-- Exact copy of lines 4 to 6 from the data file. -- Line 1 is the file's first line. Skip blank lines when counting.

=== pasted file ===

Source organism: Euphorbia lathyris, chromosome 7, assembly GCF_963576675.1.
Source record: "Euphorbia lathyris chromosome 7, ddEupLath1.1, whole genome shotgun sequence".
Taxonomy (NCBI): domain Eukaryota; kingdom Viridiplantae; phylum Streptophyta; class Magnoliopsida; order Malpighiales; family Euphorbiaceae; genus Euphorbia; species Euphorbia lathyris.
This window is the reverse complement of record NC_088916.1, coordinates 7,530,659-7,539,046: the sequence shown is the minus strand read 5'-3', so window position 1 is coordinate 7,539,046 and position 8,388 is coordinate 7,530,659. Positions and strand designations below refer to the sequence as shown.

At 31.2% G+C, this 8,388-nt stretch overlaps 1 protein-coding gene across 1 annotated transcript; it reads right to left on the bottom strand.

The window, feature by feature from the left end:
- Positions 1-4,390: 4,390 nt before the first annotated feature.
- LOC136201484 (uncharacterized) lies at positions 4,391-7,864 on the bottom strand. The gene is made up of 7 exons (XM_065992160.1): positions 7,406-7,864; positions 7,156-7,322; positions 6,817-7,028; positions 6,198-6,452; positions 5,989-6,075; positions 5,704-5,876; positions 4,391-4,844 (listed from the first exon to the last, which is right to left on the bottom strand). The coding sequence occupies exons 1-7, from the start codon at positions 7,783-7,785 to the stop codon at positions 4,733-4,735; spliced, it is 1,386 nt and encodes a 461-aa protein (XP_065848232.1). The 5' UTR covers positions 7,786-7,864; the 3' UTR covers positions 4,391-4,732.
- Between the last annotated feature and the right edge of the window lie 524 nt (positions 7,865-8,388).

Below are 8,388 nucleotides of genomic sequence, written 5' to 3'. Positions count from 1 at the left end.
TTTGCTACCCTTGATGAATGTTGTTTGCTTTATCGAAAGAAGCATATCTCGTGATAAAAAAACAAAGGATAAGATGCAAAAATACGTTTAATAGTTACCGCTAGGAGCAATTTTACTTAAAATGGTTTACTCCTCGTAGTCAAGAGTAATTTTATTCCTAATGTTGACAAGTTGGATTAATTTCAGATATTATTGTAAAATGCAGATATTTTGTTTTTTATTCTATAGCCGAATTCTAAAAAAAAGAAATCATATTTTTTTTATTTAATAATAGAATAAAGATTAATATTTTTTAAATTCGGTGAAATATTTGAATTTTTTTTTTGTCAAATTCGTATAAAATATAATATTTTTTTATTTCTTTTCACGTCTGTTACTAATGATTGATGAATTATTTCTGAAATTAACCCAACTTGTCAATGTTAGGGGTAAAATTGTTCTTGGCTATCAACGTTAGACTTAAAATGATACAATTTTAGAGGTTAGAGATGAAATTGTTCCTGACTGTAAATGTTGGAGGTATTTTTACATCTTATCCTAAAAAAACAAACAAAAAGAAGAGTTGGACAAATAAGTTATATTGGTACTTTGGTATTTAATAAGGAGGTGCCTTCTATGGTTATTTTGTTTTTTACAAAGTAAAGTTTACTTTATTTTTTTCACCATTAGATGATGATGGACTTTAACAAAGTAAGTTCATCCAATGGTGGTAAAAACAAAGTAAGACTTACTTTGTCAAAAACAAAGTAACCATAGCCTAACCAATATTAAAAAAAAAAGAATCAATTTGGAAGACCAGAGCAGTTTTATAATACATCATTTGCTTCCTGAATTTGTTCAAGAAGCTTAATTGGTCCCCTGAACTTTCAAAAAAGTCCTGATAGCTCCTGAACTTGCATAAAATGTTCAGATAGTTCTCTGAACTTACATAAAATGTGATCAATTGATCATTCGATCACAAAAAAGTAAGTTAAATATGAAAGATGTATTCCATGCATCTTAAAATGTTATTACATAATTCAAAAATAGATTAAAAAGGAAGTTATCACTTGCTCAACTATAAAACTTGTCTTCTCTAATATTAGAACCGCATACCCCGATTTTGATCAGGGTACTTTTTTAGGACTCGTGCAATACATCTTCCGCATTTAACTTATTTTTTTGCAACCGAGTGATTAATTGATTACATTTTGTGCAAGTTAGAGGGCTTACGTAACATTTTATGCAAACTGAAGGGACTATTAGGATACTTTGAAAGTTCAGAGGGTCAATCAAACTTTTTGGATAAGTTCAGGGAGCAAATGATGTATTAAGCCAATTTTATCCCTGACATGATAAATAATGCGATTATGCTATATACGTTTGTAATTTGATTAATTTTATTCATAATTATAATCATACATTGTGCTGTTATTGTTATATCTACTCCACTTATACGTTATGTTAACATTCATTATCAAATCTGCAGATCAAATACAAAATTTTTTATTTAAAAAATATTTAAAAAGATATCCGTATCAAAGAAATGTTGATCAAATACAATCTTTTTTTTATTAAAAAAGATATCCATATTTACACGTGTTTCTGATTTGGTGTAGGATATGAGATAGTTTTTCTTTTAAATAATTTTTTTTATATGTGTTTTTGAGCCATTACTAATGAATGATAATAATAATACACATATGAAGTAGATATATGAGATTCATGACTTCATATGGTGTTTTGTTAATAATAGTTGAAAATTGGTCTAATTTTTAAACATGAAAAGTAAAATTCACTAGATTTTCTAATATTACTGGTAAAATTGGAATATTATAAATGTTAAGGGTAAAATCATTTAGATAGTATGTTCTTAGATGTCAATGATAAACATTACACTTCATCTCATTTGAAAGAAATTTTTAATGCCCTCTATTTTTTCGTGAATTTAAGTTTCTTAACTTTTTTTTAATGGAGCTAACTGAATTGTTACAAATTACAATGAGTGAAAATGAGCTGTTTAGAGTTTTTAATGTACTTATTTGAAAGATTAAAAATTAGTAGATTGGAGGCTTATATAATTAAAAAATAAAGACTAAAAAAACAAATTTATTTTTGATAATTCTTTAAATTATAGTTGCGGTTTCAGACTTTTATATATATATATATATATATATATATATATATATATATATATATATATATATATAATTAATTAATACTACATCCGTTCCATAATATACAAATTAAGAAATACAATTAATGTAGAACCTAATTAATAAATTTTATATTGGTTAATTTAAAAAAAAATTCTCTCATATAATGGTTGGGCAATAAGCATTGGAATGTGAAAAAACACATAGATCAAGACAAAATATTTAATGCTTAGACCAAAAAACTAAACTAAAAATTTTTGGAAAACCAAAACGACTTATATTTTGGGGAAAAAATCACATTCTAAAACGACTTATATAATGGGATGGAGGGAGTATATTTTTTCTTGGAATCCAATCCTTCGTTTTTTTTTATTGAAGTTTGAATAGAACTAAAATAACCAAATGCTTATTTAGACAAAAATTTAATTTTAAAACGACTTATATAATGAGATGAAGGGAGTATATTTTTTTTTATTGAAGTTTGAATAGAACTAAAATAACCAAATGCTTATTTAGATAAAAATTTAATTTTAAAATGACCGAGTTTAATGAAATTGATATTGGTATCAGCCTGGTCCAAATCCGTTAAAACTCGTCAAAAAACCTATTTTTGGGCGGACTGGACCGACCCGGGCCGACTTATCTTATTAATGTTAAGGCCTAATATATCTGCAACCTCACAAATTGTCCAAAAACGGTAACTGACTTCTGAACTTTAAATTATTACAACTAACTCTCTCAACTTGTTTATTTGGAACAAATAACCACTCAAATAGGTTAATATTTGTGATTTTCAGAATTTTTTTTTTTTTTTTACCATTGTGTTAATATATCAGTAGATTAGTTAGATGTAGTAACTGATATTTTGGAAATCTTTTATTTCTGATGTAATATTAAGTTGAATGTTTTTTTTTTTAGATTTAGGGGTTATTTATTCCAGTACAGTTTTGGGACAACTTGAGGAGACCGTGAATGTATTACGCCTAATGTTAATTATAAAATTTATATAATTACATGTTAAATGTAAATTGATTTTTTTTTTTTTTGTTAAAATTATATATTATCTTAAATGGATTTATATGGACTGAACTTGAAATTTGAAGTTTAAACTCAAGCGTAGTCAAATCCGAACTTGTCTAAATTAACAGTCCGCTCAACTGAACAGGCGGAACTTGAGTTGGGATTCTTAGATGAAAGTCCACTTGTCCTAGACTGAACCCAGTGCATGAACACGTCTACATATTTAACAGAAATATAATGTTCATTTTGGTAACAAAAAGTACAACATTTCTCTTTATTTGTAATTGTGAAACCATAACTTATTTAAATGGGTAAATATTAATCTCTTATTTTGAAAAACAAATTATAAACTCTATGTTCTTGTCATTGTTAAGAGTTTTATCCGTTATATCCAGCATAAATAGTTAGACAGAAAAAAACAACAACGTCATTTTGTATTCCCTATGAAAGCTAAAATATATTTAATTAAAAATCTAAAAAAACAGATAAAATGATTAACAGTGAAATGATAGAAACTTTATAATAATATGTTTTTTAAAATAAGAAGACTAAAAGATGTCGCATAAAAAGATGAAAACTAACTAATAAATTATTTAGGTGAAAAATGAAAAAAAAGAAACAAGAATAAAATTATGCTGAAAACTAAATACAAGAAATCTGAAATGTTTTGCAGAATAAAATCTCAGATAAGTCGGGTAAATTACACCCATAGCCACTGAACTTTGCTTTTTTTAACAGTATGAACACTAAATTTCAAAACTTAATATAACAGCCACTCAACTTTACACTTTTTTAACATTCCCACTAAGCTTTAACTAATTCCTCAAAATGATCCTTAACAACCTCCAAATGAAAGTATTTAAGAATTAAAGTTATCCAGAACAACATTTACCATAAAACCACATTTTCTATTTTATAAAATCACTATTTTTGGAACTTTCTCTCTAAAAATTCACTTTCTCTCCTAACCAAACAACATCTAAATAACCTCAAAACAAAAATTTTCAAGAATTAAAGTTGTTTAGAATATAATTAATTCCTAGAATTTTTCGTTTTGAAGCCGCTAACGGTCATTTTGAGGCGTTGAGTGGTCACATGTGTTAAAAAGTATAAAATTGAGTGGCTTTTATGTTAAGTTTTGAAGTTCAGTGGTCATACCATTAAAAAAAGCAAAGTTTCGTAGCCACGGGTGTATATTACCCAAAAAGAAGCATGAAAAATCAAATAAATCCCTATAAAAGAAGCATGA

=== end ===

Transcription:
This window is the reverse complement of record NC_088916.1, coordinates 7,530,659-7,539,046: the sequence shown is the minus strand read 5'-3', so window position 1 is coordinate 7,539,046 and position 8,388 is coordinate 7,530,659. Positions and strand designations below refer to the sequence as shown.

At 31.2% G+C, this 8,388-nt stretch overlaps 1 protein-coding gene across 1 annotated transcript; it reads right to left on the bottom strand.

The window, feature by feature from the left end: